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A photo-op gone wrong in Connecticut

GOP gubernatorial hopeful Tom Foley thought he'd come up with an opportunistically good idea. He should have done his homework.
Polls show Foley fairly well positioned in their rematch, though incidents like these really aren't going to help (thanks to my colleague Ron Dodd for the heads-up).

Near the gate of a doomed paper mill, Republican Tom Foley alighted from the back seat of a blue BMW sedan Tuesday to assail the economic policies of Gov. Dannel P. Malloy, only to find himself in a raucous street debate with the local first selectwoman and soon-to-be jobless workers. Foley, a candidate for governor, came to fault Malloy for the recently announced plans by a global investment firm to close Fusion Paperboard, costing 140 jobs in this struggling mill town. By the time he left, Foley had defended the decision of the absentee owners and told the selectwoman and workers they shared blame for the mill's demise.

I'm sure it seemed like a good idea at the time. A paper mill is closing in a Connecticut town, so the governor's challenger wants to play the role of opportunist, blaming the decision on the current gubernatorial administration.
But in this case, Foley doesn't seem to have thought the issue through all the way, at least not before showing up with the cameras in the hopes of exploiting a struggling community's job losses for partisan gain.
For one thing, as the video shows, Foley appears to have shown up at the wrong place, with State Sen. Cathy Osten telling him the mill he meant to talk about was next door:

"We waited an hour for you to come here for a press conference in front of a company that is not even Fusion. Fusion is up there. This is Caraustar.”

For another, as the report in The Courant noted, the Republican candidate, eager to tout his business background, seems to have accidentally boasted about the wrong parts of his record.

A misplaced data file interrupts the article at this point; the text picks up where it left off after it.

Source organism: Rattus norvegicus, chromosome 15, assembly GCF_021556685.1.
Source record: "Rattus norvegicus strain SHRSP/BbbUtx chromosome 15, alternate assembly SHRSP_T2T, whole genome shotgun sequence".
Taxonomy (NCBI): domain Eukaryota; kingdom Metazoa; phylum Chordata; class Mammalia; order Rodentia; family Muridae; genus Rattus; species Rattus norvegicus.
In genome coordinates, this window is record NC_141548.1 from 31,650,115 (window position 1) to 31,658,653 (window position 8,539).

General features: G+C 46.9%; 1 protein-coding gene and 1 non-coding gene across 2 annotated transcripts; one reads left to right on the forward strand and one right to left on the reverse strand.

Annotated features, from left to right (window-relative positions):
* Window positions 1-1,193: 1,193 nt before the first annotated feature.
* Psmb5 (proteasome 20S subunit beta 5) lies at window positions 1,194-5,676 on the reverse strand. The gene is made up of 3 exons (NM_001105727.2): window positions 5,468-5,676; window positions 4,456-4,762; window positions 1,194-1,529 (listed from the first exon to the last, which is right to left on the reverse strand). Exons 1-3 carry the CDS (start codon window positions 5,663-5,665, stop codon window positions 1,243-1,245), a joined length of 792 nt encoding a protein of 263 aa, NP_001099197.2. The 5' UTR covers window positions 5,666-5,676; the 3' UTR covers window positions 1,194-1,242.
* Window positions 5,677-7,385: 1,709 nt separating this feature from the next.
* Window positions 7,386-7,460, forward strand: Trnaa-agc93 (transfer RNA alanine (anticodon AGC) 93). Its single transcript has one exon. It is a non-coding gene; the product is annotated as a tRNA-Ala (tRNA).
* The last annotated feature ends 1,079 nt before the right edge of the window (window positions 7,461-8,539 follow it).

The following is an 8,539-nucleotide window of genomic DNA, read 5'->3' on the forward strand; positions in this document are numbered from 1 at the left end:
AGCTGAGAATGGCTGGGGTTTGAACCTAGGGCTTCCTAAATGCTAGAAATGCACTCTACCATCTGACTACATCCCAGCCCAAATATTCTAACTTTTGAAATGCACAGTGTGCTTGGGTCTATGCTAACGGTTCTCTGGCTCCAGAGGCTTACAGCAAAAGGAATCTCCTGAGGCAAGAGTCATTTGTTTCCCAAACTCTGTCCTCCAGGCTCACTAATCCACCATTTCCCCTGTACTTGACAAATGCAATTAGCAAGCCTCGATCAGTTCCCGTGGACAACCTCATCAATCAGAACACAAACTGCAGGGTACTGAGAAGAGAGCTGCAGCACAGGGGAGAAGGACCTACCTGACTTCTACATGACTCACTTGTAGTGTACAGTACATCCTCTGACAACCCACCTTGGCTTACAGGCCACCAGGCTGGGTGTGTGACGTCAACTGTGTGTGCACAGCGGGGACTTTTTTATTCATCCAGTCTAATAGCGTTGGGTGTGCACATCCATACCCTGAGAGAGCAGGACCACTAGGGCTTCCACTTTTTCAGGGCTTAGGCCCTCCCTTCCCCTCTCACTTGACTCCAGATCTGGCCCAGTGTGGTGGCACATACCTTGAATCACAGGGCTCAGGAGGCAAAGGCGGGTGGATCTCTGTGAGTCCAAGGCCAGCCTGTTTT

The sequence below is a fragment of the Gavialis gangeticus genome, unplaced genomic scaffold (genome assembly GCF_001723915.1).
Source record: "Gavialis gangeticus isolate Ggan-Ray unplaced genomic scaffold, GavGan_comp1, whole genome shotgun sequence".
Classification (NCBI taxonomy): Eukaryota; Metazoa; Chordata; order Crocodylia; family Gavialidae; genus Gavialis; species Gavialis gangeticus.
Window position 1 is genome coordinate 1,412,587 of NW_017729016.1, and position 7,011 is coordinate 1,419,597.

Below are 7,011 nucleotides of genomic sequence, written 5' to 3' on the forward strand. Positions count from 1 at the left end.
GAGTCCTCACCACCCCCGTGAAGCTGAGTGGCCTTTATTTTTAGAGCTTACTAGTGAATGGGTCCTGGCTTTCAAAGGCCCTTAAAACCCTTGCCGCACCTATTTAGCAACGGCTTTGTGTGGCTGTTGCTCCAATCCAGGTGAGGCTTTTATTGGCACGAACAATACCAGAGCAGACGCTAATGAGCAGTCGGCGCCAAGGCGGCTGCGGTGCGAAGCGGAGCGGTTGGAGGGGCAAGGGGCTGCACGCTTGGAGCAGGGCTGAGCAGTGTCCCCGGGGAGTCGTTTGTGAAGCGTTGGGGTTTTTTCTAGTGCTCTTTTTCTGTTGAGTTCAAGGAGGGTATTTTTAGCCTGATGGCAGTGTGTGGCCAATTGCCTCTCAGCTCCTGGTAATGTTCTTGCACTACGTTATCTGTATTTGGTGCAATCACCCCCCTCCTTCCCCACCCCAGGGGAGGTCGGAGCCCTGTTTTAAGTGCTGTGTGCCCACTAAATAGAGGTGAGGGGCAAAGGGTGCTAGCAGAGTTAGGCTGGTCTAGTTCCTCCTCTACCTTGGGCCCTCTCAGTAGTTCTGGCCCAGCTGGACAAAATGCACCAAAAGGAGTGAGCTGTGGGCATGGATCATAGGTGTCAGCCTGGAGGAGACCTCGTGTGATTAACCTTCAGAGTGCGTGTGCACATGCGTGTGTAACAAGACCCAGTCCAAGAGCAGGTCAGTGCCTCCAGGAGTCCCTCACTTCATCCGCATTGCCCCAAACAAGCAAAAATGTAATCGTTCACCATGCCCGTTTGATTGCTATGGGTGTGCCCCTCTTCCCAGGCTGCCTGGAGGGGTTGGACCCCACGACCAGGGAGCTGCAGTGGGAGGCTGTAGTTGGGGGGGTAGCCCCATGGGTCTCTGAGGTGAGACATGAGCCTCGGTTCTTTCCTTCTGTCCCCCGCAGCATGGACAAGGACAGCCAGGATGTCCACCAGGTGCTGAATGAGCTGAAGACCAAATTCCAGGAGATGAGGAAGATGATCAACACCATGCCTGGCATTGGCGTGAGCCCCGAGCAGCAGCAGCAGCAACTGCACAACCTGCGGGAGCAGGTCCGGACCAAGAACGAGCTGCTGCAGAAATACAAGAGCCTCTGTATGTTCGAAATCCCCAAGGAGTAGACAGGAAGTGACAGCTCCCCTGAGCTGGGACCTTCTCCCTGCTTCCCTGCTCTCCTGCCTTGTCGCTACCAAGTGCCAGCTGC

"You're a businessman," said Rich Harrelle, a 29-year employee of the mill and president of United Steel Workers Local 1840, which represents the Fusion employees. "That's right," Foley said. "You close mills down," Harrelle said. "Yeah," Foley said.

He tried to correct himself soon after, but I have a hunch voters will be hearing more about his slip-up as the campaign progresses.
It really didn't help that the GOP candidate hoped to blame the governor who tried to keep the paper mill open, but ended up blaming the community and the workers who are suddenly out of a job, defending the business' owners.

"You want to blame people who are hundreds or thousands of miles away, malign management," Foley told the workers and First Selectwoman Cathy Osten, a Democratic state senator and Malloy supporter. "Listen, you have failed, because you have lost these jobs."

And finally, the Republican apparently neglected to do any homework before playing the role of opportunist, too.

Foley was asked by a reporter if every business failure was a failure of the Malloy administration. He said it was not. Some industries "mature" and no longer can compete, such as textiles. Foley acknowledged he had done no close analysis of Fusion, other than reading what had been published in the press.

Election Day in Connecticut is 97 days away.